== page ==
Tiffany: In your last quarterly call you were asked about the health of the pipelines both for the traditional and commercial sectors. We spoke about this a bit, but could you add anything about how you’d characterize the nature and the size of the deals in those pipelines?
Pete: We don’t disclose specific details of our pipeline and our backlog, but as we said on our last earnings call, the pipeline is up slightly compared to last quarter. More customers are now beginning to move their plans forward. So, a lot of the uncertainty that we talked about that has been impacting the market, customers are starting to firm up their plans a little bit more and put more plans into place – the exascale plans are a good example. As a result, we’re starting to see more real, definable opportunities. It’s still to the point though where the movement of opportunities through the pipeline is still very slow, so we still believe that these are some good early signs of the potential market return, but the exact timing is hard to predict.
Tiffany: I’ll push a little bit more; how is your visibility for 2018 and how much of that forecasting process is tied to reading the political tea leaves? I’m thinking specifically about the three budget proposals that are currently on the table for DOE and NSF funding, there’s consensus on boosting exascale funding which has to bode well for tier 1 sales. But lab funding, NSF, NIH are in jeopardy. There were layoffs at Oak Ridge. So how are these unknowns impacting visibility and when will you be able to offer 2018 guidance?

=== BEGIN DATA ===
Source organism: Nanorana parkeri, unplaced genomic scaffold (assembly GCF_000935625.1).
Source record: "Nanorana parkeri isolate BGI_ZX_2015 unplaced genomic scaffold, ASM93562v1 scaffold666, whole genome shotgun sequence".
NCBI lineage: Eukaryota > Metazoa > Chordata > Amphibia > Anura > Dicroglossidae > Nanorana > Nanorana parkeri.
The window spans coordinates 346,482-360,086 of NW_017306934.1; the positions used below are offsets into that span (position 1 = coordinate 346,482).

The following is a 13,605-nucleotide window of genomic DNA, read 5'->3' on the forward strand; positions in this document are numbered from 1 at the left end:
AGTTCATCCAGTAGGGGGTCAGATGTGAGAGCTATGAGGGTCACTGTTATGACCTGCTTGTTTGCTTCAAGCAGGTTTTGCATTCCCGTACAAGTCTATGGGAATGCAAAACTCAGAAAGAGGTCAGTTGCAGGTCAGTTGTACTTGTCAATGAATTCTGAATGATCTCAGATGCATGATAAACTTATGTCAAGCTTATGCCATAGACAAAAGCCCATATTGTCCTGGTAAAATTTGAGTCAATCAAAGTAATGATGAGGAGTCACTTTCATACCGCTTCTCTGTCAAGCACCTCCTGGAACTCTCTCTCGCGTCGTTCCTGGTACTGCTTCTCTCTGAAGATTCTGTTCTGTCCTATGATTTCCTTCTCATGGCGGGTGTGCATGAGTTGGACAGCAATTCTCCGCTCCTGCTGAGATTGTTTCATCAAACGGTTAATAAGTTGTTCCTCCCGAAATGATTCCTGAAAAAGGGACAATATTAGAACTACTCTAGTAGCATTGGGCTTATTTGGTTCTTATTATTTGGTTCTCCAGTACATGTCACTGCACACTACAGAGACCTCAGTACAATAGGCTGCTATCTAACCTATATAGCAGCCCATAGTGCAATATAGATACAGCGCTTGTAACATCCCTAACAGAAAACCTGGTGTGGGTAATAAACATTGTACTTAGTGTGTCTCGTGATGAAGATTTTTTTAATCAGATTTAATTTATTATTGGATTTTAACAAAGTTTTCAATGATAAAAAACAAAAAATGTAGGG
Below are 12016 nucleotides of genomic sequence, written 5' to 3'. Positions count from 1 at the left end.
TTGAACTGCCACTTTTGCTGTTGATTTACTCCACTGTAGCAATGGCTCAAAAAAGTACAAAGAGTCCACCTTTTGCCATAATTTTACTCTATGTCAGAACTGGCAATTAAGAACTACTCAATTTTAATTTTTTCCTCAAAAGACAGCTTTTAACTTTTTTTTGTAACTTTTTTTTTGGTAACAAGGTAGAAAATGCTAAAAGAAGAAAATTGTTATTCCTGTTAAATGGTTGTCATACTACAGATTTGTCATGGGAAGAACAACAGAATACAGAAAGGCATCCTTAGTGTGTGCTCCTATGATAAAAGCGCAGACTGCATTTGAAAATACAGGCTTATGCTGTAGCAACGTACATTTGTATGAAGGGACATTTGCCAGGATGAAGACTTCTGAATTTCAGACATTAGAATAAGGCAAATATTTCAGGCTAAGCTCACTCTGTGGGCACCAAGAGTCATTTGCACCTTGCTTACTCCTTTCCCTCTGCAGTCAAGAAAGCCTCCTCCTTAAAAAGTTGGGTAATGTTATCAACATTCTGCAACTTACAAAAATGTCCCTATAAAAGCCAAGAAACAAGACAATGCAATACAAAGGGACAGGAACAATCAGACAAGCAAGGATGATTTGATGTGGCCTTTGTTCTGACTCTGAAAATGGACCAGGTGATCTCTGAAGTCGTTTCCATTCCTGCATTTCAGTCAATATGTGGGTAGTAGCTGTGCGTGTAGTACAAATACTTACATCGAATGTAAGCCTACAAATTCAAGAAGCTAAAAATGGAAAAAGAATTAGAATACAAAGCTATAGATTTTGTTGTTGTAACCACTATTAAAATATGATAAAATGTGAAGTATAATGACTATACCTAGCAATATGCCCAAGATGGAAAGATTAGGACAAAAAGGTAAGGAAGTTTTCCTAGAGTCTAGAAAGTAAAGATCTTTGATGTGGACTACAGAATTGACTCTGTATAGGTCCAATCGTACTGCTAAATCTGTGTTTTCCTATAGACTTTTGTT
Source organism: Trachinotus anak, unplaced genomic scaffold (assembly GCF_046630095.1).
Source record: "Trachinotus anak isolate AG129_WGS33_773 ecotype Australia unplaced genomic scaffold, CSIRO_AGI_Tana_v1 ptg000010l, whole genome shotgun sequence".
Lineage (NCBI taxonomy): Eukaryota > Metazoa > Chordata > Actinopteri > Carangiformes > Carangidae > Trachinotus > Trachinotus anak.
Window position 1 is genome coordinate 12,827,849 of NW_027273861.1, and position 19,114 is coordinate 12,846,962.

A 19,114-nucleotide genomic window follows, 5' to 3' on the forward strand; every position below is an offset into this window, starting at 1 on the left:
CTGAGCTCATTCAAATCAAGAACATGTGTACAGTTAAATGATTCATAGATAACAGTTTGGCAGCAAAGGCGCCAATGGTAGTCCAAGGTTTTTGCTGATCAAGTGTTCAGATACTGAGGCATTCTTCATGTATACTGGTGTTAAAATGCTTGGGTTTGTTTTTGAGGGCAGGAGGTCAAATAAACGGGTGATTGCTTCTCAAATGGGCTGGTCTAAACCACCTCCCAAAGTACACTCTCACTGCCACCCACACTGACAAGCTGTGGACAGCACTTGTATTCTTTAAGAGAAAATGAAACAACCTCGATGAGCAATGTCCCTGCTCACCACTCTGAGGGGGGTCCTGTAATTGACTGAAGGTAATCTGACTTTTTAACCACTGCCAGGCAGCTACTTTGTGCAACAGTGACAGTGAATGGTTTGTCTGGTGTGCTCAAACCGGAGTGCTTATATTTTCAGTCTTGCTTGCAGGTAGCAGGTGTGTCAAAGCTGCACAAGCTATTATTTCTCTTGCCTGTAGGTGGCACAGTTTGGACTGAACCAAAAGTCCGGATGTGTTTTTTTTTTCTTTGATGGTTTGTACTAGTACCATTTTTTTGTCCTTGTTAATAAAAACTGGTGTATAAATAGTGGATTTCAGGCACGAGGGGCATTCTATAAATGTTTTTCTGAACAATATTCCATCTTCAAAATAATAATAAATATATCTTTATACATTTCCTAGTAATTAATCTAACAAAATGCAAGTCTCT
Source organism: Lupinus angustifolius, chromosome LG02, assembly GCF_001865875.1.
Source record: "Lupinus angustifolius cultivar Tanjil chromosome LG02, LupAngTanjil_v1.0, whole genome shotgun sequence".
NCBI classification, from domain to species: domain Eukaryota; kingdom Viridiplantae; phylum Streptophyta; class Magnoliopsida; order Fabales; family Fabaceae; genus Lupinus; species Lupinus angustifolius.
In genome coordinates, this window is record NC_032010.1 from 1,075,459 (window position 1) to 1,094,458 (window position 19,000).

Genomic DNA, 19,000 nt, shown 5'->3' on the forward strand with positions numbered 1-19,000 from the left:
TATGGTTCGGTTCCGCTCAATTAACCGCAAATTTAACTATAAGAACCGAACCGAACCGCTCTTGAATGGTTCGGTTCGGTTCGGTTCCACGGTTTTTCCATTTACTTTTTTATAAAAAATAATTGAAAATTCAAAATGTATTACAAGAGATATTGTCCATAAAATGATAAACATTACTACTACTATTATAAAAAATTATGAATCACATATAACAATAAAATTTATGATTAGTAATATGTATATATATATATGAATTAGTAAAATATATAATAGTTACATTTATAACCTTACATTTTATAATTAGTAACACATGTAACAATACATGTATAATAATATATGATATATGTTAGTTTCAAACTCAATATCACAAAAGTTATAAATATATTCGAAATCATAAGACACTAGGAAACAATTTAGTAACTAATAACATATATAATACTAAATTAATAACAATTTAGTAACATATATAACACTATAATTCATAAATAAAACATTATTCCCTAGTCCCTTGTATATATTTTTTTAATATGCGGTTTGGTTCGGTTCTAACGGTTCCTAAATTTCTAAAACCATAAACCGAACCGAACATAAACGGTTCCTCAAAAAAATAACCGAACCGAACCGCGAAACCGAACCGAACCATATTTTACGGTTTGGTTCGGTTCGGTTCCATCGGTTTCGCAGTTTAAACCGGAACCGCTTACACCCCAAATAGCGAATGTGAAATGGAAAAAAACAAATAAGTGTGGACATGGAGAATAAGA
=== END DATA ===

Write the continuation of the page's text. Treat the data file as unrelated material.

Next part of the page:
Pete: There’s definitely limited visibility right now in the market because there are these unknowns. We continue to believe that the market will rebound, but it’s hard to say exactly when, or what the slope of that rebound is going to be. We haven’t put out any projections for 2018 yet, but most of what’s been happening on the political funding side of things is really targeted at systems that are out a few years. So, in terms of reading the political tea leaves that you mentioned, the impact to our 2018 revenues aren’t as large as you might think because a lot of those decisions have already been made and are already well under way. A supercomputer is not something you decide to buy on Monday and have a month from now — there’s a pretty long procurement process. I would say that overall – not just in the US but around the world – the political climate and appetite for high-end computing is very positive, and exascale is a great example of that not just in the US but around the world. There are a number of countries that are running exascale programs. I think all of these things taken individually and when you put them together gives us more confidence that the market is going to rebound over time. It’s too early for us to call 2018, but our competitiveness hasn’t changed, so I think when the market returns, we are going to return in a big way.